DotCounter's user avatar
15 votes

Does motor oil get more viscous when heated & what is the meaning of the SAE motor oil code?

The numbers in the code have nothing to do with viscosity index. However, your understanding of 'W' for winter is correct. The real code for your car is actually SAE 5W-30 where SAE stands for the ...
Mathew Mahindaratne's user avatar
15 votes

What is the difference between "vapour" and "gas"?

The normal use distinguishes "vapour" from permanent gas At normal lab conditions there is a (fairly obvious) distinction between things that could exist as liquids and things where no ...
matt_black's user avatar
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14 votes

Why is absolute zero unattainable?

The usual answer is that it actually is possible because even though the ground state of spacetime itself has non-zero energy, it is not kinetic energy, which is the very definition of temperature. ...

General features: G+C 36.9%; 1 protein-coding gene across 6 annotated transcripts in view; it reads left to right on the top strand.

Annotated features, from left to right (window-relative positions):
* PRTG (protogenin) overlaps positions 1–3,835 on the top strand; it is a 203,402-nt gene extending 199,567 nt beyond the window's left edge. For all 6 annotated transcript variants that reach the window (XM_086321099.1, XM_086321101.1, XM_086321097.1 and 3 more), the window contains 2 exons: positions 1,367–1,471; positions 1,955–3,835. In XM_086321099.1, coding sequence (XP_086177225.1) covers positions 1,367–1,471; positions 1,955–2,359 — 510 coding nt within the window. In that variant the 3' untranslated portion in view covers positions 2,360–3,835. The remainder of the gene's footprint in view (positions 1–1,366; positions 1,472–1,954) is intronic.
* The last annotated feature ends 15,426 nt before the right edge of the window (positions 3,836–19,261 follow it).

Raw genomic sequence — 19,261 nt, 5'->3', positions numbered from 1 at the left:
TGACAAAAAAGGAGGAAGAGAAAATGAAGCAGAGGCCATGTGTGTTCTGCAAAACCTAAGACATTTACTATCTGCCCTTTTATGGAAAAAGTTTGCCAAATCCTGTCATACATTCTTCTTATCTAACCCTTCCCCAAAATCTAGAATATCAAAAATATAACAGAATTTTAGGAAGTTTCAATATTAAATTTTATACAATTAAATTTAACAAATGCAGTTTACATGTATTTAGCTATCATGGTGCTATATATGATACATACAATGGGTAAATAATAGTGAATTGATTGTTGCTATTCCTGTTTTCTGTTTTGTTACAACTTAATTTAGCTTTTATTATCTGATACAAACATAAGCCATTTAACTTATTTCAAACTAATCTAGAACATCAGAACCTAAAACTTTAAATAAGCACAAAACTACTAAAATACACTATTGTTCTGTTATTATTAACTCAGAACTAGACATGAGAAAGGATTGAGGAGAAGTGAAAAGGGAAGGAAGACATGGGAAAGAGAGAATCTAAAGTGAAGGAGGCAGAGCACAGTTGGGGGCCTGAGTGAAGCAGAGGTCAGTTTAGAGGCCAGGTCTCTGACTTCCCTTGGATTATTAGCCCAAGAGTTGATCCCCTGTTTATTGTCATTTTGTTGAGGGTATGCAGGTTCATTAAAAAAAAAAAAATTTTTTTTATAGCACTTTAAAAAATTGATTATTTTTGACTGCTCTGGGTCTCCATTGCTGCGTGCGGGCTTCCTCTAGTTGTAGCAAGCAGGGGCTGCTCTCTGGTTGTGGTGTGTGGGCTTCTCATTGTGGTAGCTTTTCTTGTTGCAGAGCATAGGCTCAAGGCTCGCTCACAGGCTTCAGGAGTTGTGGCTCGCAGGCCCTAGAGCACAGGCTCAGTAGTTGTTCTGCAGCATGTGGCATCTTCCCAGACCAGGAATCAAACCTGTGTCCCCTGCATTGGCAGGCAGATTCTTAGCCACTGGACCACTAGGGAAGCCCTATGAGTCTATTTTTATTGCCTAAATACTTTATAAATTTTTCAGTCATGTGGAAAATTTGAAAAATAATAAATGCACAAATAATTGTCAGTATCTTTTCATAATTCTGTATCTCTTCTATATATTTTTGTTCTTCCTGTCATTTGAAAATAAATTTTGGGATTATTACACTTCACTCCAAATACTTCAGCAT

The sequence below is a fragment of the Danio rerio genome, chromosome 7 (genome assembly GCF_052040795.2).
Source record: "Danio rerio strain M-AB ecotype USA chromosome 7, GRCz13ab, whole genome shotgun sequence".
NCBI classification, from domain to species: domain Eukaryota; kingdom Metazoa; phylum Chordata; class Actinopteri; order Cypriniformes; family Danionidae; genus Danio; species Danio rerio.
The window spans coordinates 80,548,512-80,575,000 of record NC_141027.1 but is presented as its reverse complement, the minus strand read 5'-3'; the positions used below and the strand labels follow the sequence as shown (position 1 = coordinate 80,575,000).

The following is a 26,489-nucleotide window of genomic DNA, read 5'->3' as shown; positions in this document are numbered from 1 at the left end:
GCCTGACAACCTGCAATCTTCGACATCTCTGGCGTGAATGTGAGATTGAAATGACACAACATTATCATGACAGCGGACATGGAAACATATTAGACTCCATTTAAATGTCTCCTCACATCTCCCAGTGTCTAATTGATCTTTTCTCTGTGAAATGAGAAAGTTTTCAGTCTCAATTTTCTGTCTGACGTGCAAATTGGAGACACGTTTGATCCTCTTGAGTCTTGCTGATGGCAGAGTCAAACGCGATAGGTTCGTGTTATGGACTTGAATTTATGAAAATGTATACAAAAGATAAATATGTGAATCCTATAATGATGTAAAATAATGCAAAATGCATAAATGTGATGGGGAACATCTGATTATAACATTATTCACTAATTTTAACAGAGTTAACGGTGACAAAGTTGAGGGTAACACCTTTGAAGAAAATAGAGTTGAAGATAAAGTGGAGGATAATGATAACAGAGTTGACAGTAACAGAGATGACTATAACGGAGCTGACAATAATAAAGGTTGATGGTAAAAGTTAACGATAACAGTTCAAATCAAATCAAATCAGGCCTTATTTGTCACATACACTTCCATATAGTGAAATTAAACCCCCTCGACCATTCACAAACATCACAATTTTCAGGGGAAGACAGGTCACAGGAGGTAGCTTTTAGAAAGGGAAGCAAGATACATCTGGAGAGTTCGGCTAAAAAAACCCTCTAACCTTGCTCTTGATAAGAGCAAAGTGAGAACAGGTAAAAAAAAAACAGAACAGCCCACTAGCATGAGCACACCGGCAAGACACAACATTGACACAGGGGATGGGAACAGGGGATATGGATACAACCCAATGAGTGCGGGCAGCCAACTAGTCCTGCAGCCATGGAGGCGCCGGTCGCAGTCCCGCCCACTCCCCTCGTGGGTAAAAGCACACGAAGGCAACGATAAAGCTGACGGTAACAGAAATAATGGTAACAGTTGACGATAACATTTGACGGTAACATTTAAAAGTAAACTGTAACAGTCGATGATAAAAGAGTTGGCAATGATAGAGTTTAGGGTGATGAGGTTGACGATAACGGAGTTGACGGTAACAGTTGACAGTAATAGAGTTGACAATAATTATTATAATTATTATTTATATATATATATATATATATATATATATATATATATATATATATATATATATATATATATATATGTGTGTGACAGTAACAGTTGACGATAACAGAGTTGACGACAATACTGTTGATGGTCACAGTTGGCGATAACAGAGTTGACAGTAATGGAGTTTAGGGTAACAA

yeoman's user avatar
  • 241
14 votes

There's an absolute zero, is there an "absolute hot"?

It depends on what you mean by ceiling. Are we talking about a practical or theoretical limit? At a high enough energy, the stress-energy tensor will be large enough that you're going to make a black ...
Zhe's user avatar
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14 votes

What exactly is temperature?

Temperature vs kinetic energy [OP:] I've read at many places that temperature is the average kinetic energy of particles present in an object. Temperature has to do with the average kinetic energy ...
Karsten's user avatar
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13 votes

There's an absolute zero, is there an "absolute hot"?

Depends on what you mean by "temperature". In statistical mechanics, a system of interacting parts is in thermal equilibrium if the probability of finding a given part in a state with energy $E$ is ...